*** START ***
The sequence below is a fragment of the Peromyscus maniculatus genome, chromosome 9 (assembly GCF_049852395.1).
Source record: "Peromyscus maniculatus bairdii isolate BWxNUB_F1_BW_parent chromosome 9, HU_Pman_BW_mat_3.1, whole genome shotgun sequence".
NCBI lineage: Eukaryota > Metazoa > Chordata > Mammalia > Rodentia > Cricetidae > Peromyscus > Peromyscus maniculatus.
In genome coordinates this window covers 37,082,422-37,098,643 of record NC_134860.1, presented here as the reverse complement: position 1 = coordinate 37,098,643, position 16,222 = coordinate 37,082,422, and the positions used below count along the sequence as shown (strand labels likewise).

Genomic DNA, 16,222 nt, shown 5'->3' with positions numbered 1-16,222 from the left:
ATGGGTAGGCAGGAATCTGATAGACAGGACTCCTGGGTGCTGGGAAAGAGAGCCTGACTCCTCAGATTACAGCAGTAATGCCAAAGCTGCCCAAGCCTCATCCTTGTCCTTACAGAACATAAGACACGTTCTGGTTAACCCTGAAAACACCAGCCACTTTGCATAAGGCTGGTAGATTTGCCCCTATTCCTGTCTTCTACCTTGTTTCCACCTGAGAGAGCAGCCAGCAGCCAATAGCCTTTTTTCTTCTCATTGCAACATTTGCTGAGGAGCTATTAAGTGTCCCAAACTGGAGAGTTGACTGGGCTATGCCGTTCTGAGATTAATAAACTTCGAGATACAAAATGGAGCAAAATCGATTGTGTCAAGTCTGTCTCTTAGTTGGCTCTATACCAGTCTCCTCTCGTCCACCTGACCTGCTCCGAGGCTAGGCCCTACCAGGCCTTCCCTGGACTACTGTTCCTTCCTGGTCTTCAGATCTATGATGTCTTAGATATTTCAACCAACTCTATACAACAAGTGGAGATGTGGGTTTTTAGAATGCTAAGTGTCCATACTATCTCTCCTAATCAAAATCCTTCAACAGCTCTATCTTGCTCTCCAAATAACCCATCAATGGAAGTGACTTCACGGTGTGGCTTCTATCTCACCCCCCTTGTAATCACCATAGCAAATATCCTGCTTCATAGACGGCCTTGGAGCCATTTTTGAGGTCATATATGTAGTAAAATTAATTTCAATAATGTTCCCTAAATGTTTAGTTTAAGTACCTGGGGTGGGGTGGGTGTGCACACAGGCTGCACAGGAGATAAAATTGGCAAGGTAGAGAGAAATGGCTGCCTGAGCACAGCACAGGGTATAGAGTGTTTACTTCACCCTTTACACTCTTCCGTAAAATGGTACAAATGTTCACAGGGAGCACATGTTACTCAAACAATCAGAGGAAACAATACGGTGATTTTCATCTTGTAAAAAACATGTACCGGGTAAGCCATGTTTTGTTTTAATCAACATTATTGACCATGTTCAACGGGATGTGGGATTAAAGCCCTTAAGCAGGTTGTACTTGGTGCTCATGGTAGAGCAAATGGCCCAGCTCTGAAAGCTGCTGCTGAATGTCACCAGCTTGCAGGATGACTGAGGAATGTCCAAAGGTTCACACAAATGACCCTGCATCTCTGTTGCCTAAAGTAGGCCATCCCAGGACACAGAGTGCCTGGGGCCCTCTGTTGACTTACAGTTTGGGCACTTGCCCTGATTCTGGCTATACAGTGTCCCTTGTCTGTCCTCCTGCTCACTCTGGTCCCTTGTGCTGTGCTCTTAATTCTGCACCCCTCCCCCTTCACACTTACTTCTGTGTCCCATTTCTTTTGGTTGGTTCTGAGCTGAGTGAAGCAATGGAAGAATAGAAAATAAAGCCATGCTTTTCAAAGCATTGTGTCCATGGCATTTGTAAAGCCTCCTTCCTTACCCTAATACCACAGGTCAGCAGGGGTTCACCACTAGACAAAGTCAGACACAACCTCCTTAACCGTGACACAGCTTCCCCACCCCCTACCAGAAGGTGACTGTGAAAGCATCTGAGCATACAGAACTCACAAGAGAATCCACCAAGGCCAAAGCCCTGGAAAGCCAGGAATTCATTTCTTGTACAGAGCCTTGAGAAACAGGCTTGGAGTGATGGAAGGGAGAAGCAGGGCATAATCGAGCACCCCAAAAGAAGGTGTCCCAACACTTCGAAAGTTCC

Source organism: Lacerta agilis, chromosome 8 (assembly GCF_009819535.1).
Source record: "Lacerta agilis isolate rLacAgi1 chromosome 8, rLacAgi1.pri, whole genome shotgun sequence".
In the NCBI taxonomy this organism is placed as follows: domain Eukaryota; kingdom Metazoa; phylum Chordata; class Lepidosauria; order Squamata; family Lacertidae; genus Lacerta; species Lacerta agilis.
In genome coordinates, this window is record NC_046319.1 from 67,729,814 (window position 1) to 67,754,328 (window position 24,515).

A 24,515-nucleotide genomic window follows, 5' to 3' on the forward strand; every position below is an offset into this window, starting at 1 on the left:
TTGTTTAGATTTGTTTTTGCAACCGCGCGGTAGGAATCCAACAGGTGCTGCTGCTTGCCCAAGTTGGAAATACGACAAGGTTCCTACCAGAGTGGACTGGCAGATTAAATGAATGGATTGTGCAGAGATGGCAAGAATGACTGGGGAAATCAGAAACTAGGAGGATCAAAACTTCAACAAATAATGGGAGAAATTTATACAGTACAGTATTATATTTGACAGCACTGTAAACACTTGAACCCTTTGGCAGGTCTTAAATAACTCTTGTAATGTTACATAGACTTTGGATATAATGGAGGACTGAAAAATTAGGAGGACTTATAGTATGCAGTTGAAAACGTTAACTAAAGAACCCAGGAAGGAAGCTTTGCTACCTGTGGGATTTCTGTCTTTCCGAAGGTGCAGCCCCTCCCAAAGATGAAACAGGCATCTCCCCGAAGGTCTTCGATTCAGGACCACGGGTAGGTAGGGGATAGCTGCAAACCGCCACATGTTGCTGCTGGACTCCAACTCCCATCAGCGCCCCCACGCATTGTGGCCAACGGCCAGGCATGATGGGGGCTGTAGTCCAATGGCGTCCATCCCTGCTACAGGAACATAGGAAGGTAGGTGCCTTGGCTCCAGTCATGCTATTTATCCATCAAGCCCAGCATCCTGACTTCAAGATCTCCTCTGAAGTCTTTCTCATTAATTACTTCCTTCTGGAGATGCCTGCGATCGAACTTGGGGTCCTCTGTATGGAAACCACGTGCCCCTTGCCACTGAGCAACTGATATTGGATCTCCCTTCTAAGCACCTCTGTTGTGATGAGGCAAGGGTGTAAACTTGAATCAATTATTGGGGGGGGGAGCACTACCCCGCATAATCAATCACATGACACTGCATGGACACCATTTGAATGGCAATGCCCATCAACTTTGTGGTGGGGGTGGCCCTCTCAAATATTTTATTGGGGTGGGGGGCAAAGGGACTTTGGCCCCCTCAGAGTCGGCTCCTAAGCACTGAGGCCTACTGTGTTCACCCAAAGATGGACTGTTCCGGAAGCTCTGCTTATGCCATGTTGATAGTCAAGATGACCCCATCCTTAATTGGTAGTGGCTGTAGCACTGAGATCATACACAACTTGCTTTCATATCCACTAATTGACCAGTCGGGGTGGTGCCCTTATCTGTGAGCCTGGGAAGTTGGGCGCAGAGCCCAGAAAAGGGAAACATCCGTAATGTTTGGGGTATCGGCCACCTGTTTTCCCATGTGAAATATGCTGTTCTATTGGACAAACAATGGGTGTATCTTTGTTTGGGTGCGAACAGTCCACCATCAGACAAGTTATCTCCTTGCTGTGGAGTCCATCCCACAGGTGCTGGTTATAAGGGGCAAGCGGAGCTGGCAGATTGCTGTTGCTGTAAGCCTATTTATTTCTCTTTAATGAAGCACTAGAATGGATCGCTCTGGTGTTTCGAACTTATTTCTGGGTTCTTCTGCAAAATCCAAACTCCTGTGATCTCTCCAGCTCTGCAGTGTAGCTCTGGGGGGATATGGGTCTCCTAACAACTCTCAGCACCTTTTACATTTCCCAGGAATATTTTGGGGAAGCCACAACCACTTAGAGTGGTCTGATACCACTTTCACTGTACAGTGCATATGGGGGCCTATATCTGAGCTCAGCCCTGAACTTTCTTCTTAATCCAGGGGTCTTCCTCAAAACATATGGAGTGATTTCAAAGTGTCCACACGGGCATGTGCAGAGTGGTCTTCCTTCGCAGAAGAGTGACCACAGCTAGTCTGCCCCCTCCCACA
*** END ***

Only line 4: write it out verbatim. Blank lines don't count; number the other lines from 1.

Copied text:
In genome coordinates this window covers 37,082,422-37,098,643 of record NC_134860.1, presented here as the reverse complement: position 1 = coordinate 37,098,643, position 16,222 = coordinate 37,082,422, and the positions used below count along the sequence as shown (strand labels likewise).